Imagine that our PR kitchen has turned into a real kitchen where we’re to cook a dainty dish called “Press Release.” If we select the right ingredients and stick to the recipe, the dish will appeal to the taste of a professional taster — the journalist. And finally, the journalist will treat the readers — your potential target audience — with it.
Top 10 Words That Kill Your Press Release Headlines
Every day the online media receive hundreds of press releases. At PRNews.io alone we help to distribute over 2,000 press releases every month. Journalists should obtain information quickly and decide what press releases to publish and which ones are not noteworthy. It’s no wonder that many press releases fall into oblivion.
Even the perfectly-written press release will be left unattended if the headline doesn’t describe what it’s about. Here we discuss words and phrases that can spoil your titles. We strongly advise you to avoid such constructions.
Press releases are written in the publicistic style, which means the text should be informative and only contain important information. You should avoid using superlative words like “absolutely,” “outstanding,” “unique,” “amazing,” and so forth.
2. Vague Information
Avoid words that denote uncertainty or don’t bear any important information. If the press release talks about milestones the company has reached or announces a discount on certain products, include the figures in your headline.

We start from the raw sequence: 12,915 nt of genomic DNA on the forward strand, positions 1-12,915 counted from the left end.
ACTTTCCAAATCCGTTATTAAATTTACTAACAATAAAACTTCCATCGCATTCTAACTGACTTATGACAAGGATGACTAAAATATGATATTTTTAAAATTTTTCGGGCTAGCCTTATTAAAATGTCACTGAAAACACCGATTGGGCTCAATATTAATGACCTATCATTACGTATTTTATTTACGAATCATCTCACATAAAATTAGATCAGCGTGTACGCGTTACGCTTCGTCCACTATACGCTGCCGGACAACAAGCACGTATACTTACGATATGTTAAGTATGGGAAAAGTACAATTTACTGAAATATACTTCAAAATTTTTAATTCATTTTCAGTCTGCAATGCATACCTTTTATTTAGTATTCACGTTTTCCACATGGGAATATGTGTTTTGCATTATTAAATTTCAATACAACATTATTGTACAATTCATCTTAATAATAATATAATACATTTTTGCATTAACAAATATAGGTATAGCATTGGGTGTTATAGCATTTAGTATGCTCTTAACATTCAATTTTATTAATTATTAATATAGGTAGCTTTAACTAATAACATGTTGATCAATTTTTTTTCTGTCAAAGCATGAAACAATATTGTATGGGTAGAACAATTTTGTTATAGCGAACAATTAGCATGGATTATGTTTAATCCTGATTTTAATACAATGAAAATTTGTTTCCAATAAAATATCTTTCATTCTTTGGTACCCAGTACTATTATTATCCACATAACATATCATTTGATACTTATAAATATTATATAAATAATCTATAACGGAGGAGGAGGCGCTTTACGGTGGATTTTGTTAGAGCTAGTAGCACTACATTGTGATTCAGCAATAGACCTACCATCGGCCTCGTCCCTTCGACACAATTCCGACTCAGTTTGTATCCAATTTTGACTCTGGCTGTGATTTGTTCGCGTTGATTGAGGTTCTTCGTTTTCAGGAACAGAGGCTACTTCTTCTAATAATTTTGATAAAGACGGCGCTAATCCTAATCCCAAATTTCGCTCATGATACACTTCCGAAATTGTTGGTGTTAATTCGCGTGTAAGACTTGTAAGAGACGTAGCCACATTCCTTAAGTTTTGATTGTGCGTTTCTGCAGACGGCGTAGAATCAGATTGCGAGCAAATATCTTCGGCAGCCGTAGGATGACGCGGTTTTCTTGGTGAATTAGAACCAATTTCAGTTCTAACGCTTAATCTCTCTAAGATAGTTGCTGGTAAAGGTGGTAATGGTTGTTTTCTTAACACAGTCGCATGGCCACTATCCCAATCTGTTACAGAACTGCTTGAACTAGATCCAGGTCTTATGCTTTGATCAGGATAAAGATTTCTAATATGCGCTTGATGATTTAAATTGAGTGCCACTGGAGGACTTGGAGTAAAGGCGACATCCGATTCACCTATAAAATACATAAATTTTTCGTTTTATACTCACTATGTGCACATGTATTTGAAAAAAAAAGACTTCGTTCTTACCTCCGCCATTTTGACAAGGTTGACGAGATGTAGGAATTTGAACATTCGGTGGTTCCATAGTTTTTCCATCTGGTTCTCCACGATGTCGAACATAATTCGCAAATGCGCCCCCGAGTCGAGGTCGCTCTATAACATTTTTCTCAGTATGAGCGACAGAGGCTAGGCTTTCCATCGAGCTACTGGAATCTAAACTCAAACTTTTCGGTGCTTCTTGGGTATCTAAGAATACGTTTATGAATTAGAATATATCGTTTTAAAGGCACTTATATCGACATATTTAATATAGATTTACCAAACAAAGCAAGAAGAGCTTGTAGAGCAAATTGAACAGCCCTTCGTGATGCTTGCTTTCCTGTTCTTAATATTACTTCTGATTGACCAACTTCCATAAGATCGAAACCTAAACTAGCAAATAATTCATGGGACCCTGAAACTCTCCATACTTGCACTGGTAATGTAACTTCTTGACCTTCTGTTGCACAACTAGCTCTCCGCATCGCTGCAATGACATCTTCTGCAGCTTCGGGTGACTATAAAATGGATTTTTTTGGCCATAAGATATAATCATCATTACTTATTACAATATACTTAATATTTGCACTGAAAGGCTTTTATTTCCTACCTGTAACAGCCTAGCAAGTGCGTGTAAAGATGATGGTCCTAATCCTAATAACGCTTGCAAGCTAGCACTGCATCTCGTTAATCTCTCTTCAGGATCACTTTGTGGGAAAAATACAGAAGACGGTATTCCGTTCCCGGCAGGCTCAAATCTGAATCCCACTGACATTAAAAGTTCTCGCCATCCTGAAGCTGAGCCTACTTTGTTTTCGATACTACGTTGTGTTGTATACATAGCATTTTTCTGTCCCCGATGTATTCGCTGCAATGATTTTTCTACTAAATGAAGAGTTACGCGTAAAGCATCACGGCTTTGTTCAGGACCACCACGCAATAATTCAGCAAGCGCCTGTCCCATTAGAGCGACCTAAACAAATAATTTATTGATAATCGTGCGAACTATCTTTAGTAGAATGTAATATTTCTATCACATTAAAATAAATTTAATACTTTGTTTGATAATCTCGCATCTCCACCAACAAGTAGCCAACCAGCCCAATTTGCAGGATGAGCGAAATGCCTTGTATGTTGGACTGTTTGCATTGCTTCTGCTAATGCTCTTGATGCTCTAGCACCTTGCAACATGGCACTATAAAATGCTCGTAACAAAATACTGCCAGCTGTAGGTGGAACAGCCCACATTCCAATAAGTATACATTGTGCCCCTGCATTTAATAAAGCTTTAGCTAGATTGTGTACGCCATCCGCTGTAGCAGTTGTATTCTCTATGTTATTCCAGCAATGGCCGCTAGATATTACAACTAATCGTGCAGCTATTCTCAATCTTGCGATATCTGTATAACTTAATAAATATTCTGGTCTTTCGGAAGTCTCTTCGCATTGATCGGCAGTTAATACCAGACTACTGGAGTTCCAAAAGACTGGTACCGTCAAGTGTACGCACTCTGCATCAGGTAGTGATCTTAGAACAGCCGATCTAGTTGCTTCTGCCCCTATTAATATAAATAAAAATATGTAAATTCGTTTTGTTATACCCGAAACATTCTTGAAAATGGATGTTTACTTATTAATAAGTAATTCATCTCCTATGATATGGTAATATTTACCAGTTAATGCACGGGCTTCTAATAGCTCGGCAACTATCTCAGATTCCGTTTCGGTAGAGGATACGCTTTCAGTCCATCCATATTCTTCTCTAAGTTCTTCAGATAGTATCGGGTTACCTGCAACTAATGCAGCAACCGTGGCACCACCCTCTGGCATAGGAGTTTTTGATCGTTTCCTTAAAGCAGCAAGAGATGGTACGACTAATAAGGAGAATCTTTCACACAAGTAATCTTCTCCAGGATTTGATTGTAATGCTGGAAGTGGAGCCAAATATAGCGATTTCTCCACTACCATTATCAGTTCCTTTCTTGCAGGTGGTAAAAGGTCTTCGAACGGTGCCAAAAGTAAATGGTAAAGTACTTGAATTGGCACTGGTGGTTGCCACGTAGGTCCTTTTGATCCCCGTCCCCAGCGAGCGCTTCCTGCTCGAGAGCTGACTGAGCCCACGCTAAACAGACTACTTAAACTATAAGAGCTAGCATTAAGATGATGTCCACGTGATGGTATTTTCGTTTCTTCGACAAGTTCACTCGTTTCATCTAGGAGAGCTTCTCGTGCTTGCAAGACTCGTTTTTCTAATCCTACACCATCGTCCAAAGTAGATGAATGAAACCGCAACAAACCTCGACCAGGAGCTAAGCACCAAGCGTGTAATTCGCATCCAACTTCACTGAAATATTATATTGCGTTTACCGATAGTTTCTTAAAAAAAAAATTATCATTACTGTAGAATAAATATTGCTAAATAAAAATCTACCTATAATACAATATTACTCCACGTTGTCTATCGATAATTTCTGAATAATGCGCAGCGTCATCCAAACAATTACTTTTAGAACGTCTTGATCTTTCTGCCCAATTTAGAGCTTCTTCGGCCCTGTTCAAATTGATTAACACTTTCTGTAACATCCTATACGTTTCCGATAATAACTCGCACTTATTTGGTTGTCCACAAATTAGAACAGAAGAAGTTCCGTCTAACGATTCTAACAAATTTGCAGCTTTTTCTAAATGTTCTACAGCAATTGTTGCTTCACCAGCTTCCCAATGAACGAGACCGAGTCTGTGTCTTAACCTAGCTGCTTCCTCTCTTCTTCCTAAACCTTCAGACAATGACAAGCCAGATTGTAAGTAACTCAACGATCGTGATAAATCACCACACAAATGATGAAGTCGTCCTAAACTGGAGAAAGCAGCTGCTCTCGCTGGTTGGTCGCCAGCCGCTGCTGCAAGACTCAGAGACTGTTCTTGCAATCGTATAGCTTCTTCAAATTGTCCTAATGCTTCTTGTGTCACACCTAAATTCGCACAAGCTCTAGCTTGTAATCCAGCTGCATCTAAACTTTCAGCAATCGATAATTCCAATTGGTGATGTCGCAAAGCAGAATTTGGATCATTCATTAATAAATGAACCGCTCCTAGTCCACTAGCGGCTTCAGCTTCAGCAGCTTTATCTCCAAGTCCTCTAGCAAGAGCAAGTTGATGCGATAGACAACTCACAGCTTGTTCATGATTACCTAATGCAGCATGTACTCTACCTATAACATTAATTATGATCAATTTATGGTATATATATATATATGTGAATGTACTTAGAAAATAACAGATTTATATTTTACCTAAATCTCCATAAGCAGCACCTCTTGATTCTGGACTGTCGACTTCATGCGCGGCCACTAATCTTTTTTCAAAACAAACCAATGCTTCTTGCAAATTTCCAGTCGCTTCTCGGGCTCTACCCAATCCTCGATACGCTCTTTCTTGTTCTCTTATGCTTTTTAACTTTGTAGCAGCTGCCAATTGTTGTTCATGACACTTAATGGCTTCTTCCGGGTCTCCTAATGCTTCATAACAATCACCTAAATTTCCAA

Provide greater sense to your text using fewer words. Eliminate the words you can do without.
4. Evaluative Statements
Fill your press release with facts, not your attitude toward them. Readers wish to learn useful information, not your personal opinions.
5. First-Person Pronouns
Using the first-person narrative is one of the biggest mistakes you can make when writing a press release. Present your story the way someone else would about your company or your event.
6. Cliché Phrases
Replace hackneyed phrases, clichés and other newspapers with more definite sentences. Please note that these can be easily replaced with one word in most cases.
7. Passive Voice and Adverbs
Use verbs in press release headlines, but avoid using passive voice and too many adverbs since it makes the text flat and, well, passive. Too many adverbs also slow the flow of the text down.
8. Time Markers
News is called such because it tells us of something new. Thus, stressing urgency is considered poor tone in most cases. Excessive time markers make the text sound too formal. If you need to label the timeframe, add the exact date instead.
9. Nouns with Prepositions
Use adjectives instead of noun + preposition constructions. Such phrases in most cases sound more natural and are easier to read.
10. Professional Jargon and Terms
It’s better to avoid terms and professionalisms. Substitute them with explanatory constructions.
By avoiding using these words and phrases in your headlines, you increase the chances of the press release being published in the media.